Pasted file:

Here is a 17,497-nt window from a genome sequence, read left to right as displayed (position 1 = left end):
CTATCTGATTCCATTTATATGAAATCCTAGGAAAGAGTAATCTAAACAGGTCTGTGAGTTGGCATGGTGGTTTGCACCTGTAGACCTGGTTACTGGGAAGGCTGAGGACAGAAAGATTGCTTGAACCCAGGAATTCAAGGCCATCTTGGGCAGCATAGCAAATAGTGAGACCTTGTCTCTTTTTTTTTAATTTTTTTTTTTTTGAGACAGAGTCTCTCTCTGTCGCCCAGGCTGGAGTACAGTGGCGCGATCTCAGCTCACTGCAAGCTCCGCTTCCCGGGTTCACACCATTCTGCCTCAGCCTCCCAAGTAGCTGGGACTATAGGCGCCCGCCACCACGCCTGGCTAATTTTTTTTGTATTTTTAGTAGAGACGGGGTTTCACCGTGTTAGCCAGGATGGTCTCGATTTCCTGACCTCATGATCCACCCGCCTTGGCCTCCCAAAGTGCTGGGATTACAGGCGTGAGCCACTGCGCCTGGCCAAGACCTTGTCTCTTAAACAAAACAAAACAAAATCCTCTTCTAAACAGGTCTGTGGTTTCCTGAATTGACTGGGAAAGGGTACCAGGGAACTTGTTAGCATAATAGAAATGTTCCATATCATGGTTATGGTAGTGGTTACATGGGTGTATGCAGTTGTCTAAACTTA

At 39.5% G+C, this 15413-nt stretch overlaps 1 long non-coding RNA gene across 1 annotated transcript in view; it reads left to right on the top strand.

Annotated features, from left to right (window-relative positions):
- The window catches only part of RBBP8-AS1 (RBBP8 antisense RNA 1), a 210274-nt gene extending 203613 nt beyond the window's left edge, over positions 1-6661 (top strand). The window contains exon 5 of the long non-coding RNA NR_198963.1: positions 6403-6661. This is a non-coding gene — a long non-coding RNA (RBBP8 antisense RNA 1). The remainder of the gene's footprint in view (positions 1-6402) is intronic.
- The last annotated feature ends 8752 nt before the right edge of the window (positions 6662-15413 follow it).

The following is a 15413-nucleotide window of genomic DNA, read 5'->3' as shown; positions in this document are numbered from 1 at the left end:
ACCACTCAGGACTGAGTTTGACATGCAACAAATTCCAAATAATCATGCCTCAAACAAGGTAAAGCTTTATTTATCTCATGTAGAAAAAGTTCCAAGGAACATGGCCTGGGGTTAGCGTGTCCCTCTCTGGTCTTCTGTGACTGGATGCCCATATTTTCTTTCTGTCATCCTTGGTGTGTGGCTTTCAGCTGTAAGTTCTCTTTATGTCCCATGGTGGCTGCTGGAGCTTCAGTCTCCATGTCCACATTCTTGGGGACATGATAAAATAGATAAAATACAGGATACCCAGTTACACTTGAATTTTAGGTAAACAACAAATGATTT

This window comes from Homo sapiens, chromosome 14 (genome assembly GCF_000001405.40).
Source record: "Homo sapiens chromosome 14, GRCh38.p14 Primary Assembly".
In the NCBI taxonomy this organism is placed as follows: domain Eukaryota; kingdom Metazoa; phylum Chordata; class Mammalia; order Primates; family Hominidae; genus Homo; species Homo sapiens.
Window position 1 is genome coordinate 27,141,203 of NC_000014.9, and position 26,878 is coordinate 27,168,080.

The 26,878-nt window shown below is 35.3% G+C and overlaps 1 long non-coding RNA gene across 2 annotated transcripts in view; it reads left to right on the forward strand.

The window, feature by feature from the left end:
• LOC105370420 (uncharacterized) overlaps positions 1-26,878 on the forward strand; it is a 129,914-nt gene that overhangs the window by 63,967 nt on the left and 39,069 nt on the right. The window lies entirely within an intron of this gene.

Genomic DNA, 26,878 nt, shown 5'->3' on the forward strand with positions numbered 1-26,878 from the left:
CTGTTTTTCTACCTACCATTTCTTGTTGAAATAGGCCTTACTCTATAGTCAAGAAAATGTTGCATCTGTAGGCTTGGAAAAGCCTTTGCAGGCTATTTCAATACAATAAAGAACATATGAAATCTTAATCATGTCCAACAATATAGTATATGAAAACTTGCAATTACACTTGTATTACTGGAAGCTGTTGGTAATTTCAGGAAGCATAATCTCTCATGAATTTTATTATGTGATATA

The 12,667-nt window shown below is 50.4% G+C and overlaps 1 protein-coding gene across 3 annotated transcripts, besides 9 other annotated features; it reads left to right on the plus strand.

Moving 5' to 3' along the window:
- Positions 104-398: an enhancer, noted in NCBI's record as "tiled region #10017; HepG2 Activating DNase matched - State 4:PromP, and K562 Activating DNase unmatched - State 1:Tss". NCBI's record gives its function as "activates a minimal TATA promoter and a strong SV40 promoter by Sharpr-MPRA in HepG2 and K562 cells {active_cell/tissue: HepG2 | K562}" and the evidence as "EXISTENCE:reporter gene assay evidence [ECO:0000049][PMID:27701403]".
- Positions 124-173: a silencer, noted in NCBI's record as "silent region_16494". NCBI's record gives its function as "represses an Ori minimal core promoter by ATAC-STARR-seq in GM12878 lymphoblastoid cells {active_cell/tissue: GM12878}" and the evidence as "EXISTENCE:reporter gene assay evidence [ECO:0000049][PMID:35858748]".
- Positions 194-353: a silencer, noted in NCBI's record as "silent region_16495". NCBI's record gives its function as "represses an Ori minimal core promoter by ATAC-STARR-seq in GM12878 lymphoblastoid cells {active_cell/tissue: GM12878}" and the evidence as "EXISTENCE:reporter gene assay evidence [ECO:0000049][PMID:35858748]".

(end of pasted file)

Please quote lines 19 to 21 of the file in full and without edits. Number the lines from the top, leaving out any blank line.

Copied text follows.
Moving 5' to 3' along the window:
- Positions 104-398: an enhancer, noted in NCBI's record as "tiled region #10017; HepG2 Activating DNase matched - State 4:PromP, and K562 Activating DNase unmatched - State 1:Tss". NCBI's record gives its function as "activates a minimal TATA promoter and a strong SV40 promoter by Sharpr-MPRA in HepG2 and K562 cells {active_cell/tissue: HepG2 | K562}" and the evidence as "EXISTENCE:reporter gene assay evidence [ECO:0000049][PMID:27701403]".
- Positions 124-173: a silencer, noted in NCBI's record as "silent region_16494". NCBI's record gives its function as "represses an Ori minimal core promoter by ATAC-STARR-seq in GM12878 lymphoblastoid cells {active_cell/tissue: GM12878}" and the evidence as "EXISTENCE:reporter gene assay evidence [ECO:0000049][PMID:35858748]".